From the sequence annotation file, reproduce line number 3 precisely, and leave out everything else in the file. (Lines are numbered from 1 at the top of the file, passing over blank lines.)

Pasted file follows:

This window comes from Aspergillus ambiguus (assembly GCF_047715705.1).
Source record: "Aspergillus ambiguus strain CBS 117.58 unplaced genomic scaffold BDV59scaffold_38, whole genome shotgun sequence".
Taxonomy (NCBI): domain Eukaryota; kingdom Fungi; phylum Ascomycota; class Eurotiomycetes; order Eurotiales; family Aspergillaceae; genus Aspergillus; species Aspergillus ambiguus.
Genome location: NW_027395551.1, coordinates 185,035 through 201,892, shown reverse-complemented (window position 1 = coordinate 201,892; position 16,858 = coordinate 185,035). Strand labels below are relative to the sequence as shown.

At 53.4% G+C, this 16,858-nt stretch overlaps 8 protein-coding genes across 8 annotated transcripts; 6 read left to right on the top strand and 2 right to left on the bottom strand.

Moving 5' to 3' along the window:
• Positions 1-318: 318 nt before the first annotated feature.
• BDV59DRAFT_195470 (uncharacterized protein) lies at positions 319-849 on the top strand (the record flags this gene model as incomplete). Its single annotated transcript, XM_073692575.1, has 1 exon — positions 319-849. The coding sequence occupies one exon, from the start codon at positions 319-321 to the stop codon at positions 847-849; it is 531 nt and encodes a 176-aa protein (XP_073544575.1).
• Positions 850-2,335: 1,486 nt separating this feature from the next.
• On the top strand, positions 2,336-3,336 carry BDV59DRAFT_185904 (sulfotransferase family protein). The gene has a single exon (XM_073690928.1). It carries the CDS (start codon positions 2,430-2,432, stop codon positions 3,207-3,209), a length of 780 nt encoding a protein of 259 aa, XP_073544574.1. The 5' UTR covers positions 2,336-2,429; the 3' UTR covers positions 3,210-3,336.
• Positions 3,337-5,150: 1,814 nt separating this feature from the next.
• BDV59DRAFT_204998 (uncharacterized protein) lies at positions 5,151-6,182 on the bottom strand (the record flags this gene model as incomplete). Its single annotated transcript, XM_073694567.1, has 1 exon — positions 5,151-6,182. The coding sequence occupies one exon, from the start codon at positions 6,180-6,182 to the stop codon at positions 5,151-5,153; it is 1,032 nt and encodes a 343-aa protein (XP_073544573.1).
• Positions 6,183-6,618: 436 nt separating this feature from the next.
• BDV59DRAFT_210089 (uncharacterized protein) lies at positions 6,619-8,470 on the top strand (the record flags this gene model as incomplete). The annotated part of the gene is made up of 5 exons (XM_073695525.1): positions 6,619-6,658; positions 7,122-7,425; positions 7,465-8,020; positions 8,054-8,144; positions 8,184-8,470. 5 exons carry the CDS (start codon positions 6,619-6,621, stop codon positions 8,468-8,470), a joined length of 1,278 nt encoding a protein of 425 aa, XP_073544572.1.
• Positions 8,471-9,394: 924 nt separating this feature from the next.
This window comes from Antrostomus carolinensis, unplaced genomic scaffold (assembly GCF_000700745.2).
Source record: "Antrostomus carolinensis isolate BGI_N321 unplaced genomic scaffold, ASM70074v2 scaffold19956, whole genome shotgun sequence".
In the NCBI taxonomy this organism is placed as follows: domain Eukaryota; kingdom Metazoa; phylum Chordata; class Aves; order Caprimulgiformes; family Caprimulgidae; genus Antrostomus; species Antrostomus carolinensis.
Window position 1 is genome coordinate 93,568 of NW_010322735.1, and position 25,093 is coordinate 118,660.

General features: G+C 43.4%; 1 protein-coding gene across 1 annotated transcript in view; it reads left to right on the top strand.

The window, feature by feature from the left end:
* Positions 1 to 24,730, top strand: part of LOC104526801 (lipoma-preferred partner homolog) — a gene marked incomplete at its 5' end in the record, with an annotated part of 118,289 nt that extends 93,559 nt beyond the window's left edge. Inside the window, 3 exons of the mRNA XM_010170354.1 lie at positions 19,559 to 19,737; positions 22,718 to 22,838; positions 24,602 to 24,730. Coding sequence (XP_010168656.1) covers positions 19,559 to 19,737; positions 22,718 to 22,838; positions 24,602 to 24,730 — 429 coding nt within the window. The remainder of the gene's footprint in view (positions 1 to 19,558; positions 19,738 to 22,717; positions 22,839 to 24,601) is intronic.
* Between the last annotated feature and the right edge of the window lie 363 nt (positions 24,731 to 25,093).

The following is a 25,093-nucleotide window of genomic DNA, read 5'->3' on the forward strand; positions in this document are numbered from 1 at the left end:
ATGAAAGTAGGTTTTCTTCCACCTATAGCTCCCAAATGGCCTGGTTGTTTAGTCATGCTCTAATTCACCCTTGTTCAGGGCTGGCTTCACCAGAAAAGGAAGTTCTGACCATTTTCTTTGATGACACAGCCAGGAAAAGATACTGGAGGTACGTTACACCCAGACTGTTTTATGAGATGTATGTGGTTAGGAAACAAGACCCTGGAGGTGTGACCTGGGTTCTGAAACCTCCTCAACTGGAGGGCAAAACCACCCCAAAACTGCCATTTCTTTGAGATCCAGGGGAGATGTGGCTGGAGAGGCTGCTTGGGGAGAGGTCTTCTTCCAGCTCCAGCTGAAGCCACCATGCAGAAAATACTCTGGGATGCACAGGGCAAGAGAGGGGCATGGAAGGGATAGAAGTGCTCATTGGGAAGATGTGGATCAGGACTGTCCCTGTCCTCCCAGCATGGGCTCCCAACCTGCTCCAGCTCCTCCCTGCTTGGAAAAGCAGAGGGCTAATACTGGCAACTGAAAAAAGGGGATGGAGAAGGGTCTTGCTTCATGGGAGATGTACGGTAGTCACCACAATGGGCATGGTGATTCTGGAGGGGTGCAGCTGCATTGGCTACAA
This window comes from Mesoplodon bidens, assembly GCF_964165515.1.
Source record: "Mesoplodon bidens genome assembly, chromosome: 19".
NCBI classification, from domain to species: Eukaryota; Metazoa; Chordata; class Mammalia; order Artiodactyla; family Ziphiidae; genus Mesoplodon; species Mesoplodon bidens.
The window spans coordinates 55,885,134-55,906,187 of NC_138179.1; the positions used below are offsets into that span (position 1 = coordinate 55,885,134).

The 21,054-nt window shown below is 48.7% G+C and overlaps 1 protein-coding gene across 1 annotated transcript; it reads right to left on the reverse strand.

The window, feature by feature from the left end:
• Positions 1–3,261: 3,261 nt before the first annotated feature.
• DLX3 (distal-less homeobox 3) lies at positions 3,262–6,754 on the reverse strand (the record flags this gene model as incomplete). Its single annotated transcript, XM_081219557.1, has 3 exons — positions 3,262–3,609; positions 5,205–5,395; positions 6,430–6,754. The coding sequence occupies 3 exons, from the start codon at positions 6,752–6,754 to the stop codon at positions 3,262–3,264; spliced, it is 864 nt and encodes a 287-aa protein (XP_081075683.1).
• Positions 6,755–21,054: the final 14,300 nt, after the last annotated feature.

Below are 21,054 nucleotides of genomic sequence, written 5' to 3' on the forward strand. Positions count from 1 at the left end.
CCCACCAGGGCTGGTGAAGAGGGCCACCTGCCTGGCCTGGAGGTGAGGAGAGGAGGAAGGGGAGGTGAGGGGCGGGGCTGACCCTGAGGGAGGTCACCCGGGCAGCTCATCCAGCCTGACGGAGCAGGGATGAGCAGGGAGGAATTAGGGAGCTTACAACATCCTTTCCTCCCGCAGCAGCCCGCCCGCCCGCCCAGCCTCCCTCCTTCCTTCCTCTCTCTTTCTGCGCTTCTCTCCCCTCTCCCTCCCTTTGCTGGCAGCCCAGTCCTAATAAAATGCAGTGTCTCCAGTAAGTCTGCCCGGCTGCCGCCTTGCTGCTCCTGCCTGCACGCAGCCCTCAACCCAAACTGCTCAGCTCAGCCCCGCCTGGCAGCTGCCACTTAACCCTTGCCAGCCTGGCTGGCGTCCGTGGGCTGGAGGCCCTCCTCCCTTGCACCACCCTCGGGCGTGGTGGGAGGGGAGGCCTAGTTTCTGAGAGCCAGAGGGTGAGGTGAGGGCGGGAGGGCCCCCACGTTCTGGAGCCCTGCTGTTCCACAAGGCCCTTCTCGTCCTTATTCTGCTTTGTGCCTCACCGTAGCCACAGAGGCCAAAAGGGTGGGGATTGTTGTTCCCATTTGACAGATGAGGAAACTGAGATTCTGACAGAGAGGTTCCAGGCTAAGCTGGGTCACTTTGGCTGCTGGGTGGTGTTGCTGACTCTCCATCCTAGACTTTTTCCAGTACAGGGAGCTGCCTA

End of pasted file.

Taxonomy (NCBI): domain Eukaryota; kingdom Fungi; phylum Ascomycota; class Eurotiomycetes; order Eurotiales; family Aspergillaceae; genus Aspergillus; species Aspergillus ambiguus.